The Transfer of Funds Regulation will highly impact all EU crypto-assets and particularly CASPs. These rules implement identification and verification of clients in crypto-assets transfers[63]. The companies that allow the transfer of funds now have to identify and declare the originator and the beneficiary for AML/CFT purposes regardless of whether they are domestic or cross-border[64]. In brief, the information relating to the source of the crypto-assets and its beneficiaries will have to travel along the transaction and be registered on both sides of the transaction. The Transfer of Funds Regulation sets up a due diligence requirement for CASPs as they now have to consider their counterparties‘ risk exposure and their ability to safeguard data, even personal identifiable information (the “Know-Your-Counterparty Requirement”).

6.2.  MAR

MiCa introduces a set of rules to prevent and prohibit market abuse behaviours involving crypto-assets and applying to acts carried out by any person concerning crypto-assets that are admitted to trading or in respect of which a request for admission has been done[65]. This legal framework follows the main features as the current regime applicable to traditional players in the financial market[66].

7. What is next?

The entry into application of MiCa is expected to take place for issuers, of ARTs and EMTs, 12 months after its entry into force and will fully be applicable, 18 months after its entry into force[67]. MiCa was published in the Official Journal of the European Union on 9 June 2023 and launched the ticking clock for the forthcoming application.

ESMA, in close cooperation with the EBA, EIOPA and the European Central Bank shall develop draft regulatory technical standards on the content, methodologies, and presentation in order to ensure consistent and harmonized disclosures by issuers of crypto-assets and CASPs within the EU while taking into account their sustainability impacts. Moreover, the consultation work has already begun by the recent publication in July 2023 of the first package (three packages will be published until Q1 2024) in order to collect feedbacks from the public as soon as possible to elaborate these awaited technical standards[68].

Crypto-assets providers and service providers should begin considering MiCa’s implications on their businesses in order to operate a smooth transition.

The technology always has a head start on law and develops at a blistering pace. However, we must acknowledge the important step forward made by the European regulator in its meaningful race to regulate borderless, decentralized and constantly evolving environment. MiCa takes credit for its hard work towards an EU harmonised regulatory framework to provide a “friendly” environment for crypto actors and to maintain the EU financial stability. This long-awaited regulation consists in a balance between preventing norms, protecting crypto stakeholders and promoting innovation. The work has just begun, and the next steps require the input of all market players involved with the aim to promote an innovative financial success.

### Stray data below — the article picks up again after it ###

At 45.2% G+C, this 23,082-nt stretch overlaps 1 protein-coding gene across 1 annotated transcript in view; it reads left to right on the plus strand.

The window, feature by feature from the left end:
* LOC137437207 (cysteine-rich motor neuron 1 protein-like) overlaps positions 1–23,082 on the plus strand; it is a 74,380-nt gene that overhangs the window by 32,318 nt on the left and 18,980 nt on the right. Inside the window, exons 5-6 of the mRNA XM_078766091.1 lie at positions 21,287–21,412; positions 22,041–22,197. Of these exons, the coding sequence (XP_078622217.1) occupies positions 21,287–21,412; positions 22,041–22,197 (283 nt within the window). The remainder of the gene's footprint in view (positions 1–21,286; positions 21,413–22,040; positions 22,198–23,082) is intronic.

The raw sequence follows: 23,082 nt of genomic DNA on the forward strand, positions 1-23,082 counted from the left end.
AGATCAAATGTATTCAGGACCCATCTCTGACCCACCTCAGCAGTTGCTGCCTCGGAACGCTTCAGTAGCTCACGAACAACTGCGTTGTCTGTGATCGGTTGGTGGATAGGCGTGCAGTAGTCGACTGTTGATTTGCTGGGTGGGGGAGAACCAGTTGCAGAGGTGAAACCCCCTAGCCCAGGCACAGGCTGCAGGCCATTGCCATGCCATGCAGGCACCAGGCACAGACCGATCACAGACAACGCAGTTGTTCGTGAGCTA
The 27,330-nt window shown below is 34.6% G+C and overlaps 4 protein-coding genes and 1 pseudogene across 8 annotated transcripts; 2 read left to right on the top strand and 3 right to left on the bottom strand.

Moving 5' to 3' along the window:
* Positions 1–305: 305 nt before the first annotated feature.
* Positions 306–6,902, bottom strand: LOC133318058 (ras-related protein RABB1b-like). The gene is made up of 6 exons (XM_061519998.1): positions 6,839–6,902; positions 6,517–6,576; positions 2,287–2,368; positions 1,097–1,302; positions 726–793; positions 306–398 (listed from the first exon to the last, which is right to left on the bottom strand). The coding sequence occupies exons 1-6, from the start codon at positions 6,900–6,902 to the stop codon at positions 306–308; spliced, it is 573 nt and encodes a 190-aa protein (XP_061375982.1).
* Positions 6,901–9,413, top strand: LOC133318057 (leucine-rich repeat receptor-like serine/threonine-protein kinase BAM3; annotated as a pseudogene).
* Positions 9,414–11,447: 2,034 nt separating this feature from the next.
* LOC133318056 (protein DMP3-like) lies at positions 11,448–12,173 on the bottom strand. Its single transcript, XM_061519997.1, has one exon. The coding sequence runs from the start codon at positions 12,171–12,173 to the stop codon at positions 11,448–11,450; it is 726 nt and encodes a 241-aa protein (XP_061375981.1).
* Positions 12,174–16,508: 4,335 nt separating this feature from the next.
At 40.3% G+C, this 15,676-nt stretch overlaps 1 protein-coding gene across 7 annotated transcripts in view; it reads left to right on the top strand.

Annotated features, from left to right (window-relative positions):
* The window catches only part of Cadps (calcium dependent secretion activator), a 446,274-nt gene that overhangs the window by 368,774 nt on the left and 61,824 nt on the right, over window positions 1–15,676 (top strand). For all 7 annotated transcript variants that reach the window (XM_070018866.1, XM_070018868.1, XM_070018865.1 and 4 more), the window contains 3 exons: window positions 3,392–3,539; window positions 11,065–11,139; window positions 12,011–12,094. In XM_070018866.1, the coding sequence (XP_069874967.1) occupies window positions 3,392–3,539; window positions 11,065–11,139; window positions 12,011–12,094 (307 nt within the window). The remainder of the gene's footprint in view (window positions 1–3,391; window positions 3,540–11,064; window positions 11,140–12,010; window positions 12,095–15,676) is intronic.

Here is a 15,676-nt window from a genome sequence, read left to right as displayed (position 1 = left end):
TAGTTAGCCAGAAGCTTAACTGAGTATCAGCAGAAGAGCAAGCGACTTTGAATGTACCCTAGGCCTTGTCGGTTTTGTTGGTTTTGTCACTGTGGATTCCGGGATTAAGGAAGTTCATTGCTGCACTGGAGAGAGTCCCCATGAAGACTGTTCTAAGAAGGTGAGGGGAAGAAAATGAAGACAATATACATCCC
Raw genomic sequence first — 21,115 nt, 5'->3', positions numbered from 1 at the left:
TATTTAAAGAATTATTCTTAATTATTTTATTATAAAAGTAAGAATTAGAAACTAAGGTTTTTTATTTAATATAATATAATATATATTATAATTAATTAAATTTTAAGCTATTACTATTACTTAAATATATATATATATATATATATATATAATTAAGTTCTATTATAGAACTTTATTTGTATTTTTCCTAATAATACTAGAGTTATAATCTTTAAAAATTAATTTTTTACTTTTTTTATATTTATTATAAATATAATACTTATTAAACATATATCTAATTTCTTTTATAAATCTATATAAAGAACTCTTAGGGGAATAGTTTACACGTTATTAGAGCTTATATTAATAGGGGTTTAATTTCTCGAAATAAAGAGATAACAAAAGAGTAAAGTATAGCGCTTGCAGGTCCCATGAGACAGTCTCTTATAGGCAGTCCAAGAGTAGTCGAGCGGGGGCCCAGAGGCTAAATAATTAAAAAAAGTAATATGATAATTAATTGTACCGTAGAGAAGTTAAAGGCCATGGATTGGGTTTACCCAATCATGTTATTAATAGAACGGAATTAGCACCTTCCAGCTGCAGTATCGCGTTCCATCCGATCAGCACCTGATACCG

[1] European Council of the European Union, European Digital Strategy, timeline available on

[2] Regulation (EU) 2022/2554 of the European Parliament and of the Council of 14 December 2022 on digital operational resilience for the financial sector (“DORA”) available on .

[3] Regulation (EU) 2022/858 of the European Parliament and of the Council of 30 May 2022 on a pilot regime for market infrastructures based on distributed ledger technology (“DLT Pilot Regime”) available on

[4] European Commission, Digital Finance Package dated 24 September 2020 available on and Digital Finance: Amending Directive regarding Digital Operational Resilience requirements available on

[5] European Parliament legislative resolution of 20 April 2023 on the proposal for a regulation of the European Parliament and of the Council on Markets in Crypto-assets available on and European Parliament, Crypto-assets: Green lights to the new rules for tracing transfers in EU, press release available on

[6] Recital n°6 of MiCa.

[7] European Banking Authority, Report with advice for the European Commission on crypto-assets, 9 January 2019 available on  and European Securities and Markets Authority, Initial Coin offerings and Crypto-Assets, 9 January 2019 – ESMA50-157-1391 available on  

[8] Article 2 §1 of MiCa.

[9] Article 2 §4 of MiCa.

[10] Directive 2014/65/EU of the European Parliament and of the Council of 15 May 2014 on markets in financial instruments (“MiFID II”), spec. article 4 §1 (15) available on